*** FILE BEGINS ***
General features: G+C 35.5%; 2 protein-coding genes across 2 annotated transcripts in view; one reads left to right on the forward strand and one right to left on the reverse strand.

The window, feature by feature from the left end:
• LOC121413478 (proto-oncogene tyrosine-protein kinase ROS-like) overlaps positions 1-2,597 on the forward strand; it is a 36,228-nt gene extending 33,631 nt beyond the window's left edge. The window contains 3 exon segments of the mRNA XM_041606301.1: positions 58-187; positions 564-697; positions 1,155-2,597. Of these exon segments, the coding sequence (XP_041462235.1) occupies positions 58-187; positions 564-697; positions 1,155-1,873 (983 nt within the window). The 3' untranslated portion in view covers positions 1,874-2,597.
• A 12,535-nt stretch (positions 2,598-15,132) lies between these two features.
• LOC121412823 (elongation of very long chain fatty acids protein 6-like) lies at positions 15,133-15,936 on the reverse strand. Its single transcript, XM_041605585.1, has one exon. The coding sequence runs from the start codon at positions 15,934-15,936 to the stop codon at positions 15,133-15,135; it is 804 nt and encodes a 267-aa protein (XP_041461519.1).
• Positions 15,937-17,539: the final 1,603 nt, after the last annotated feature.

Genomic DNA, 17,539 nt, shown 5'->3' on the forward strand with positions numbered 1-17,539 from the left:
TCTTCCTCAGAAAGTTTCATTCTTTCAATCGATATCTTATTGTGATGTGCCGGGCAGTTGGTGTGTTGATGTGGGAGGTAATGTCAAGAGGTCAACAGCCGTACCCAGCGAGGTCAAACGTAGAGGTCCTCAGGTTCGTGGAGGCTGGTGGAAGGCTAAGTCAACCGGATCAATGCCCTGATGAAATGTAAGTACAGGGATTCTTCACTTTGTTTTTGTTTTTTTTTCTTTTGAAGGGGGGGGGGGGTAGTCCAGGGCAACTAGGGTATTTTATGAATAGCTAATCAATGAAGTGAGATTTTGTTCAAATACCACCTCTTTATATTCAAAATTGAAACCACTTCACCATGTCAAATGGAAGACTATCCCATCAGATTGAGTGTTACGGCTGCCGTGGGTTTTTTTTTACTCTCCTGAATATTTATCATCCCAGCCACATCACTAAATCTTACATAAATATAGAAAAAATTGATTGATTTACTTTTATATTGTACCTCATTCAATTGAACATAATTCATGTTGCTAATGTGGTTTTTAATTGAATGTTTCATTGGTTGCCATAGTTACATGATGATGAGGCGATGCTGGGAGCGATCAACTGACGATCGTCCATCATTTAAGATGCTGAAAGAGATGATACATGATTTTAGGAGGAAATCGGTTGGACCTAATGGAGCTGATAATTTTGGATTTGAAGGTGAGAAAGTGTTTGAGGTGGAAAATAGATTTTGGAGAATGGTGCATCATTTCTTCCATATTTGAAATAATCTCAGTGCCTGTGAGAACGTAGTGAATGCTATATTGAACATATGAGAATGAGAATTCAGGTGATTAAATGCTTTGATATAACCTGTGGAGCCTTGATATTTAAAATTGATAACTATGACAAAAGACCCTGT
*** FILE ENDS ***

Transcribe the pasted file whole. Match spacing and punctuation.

General features: G+C 35.5%; 2 protein-coding genes across 2 annotated transcripts in view; one reads left to right on the forward strand and one right to left on the reverse strand.

The window, feature by feature from the left end:
• LOC121413478 (proto-oncogene tyrosine-protein kinase ROS-like) overlaps positions 1-2,597 on the forward strand; it is a 36,228-nt gene extending 33,631 nt beyond the window's left edge. The window contains 3 exon segments of the mRNA XM_041606301.1: positions 58-187; positions 564-697; positions 1,155-2,597. Of these exon segments, the coding sequence (XP_041462235.1) occupies positions 58-187; positions 564-697; positions 1,155-1,873 (983 nt within the window). The 3' untranslated portion in view covers positions 1,874-2,597.
• A 12,535-nt stretch (positions 2,598-15,132) lies between these two features.
• LOC121412823 (elongation of very long chain fatty acids protein 6-like) lies at positions 15,133-15,936 on the reverse strand. Its single transcript, XM_041605585.1, has one exon. The coding sequence runs from the start codon at positions 15,934-15,936 to the stop codon at positions 15,133-15,135; it is 804 nt and encodes a 267-aa protein (XP_041461519.1).
• Positions 15,937-17,539: the final 1,603 nt, after the last annotated feature.

Genomic DNA, 17,539 nt, shown 5'->3' on the forward strand with positions numbered 1-17,539 from the left:
TCTTCCTCAGAAAGTTTCATTCTTTCAATCGATATCTTATTGTGATGTGCCGGGCAGTTGGTGTGTTGATGTGGGAGGTAATGTCAAGAGGTCAACAGCCGTACCCAGCGAGGTCAAACGTAGAGGTCCTCAGGTTCGTGGAGGCTGGTGGAAGGCTAAGTCAACCGGATCAATGCCCTGATGAAATGTAAGTACAGGGATTCTTCACTTTGTTTTTGTTTTTTTTTCTTTTGAAGGGGGGGGGGGGTAGTCCAGGGCAACTAGGGTATTTTATGAATAGCTAATCAATGAAGTGAGATTTTGTTCAAATACCACCTCTTTATATTCAAAATTGAAACCACTTCACCATGTCAAATGGAAGACTATCCCATCAGATTGAGTGTTACGGCTGCCGTGGGTTTTTTTTTACTCTCCTGAATATTTATCATCCCAGCCACATCACTAAATCTTACATAAATATAGAAAAAATTGATTGATTTACTTTTATATTGTACCTCATTCAATTGAACATAATTCATGTTGCTAATGTGGTTTTTAATTGAATGTTTCATTGGTTGCCATAGTTACATGATGATGAGGCGATGCTGGGAGCGATCAACTGACGATCGTCCATCATTTAAGATGCTGAAAGAGATGATACATGATTTTAGGAGGAAATCGGTTGGACCTAATGGAGCTGATAATTTTGGATTTGAAGGTGAGAAAGTGTTTGAGGTGGAAAATAGATTTTGGAGAATGGTGCATCATTTCTTCCATATTTGAAATAATCTCAGTGCCTGTGAGAACGTAGTGAATGCTATATTGAACATATGAGAATGAGAATTCAGGTGATTAAATGCTTTGATATAACCTGTGGAGCCTTGATATTTAAAATTGATAACTATGACAAAAGACCCTGT